PUMPKINHEADS by Rainbow Rowell, Faith Erin Hicks


Rainbow Rowell has made me cry. Yet again. I’ve read enough of her work for this to be expected, but everything about Pumpkinheads — her first graphic novel with the inimitable Faith Erin Hicks — sounded to me like it was just going to be a cute, fun romp.

And it was, you know? Pumpkinheads is the story of Josiah and Deja, two high school seniors who’ve spent the last couple of years working at their local pumpkin patch every Fall. Theirs is a seasonal friendship, but the bond they develop is strong and they consider themselves best friends. This is their last season working together, and once it wraps up they will both, for the last time, go their separate ways, towards college and new lives. So Deja is determined to have their last day (their last Hallowe’en together) be an adventure. “Friends,” she says at one point, “don’t let friends live small lives.”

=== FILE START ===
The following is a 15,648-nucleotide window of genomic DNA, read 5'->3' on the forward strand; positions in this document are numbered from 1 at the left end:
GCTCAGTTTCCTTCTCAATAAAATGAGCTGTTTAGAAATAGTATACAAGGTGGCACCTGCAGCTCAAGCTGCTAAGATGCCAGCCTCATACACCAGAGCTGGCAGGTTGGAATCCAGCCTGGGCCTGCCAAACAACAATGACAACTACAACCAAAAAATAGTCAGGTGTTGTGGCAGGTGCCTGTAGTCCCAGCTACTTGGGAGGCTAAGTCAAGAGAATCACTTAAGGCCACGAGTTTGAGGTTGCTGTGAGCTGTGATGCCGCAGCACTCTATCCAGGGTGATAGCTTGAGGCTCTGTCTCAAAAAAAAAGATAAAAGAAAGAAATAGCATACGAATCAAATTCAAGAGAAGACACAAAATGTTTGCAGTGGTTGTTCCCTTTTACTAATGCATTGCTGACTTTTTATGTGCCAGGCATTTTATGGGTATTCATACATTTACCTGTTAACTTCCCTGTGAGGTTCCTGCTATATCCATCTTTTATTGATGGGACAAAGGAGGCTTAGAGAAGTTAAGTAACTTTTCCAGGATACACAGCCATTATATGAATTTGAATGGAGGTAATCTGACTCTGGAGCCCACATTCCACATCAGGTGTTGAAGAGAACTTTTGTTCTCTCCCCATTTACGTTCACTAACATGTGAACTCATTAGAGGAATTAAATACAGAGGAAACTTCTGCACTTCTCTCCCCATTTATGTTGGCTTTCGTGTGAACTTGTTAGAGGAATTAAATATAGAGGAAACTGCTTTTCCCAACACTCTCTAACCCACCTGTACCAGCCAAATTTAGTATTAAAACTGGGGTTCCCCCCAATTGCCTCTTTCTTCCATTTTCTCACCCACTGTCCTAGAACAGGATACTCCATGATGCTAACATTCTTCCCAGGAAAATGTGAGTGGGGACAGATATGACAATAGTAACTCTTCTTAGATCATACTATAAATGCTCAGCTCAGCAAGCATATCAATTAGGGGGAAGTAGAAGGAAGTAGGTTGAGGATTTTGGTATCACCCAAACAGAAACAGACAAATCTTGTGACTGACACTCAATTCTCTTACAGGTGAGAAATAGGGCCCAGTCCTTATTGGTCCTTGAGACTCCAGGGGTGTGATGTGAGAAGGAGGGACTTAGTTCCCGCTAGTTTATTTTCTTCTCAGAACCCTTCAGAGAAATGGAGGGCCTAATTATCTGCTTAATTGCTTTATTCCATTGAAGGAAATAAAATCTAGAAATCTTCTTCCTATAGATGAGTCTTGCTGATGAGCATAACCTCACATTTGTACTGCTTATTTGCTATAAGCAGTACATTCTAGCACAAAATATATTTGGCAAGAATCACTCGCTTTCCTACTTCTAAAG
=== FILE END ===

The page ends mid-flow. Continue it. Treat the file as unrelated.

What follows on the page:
Pumpkinheads is charming and adorable and the most fun, gentle read. As are most of Rowell’s stories. And like most of Rowell’s stories, it isn’t just any of those things. There’s always more. And there’s a lot of heart and soul in this graphic novel. A lot of true things about friendship and relationships and what it means to leave people and places behind. And quite a lot of Autumn. This is probably the most Fall book I’ve ever read. I could feel it wrapped around me like a light sweater, could practically smell the crisp October air. Quite the feat considering I live in Puerto Rico, and have never actually come across a proper, Midwestern Fall.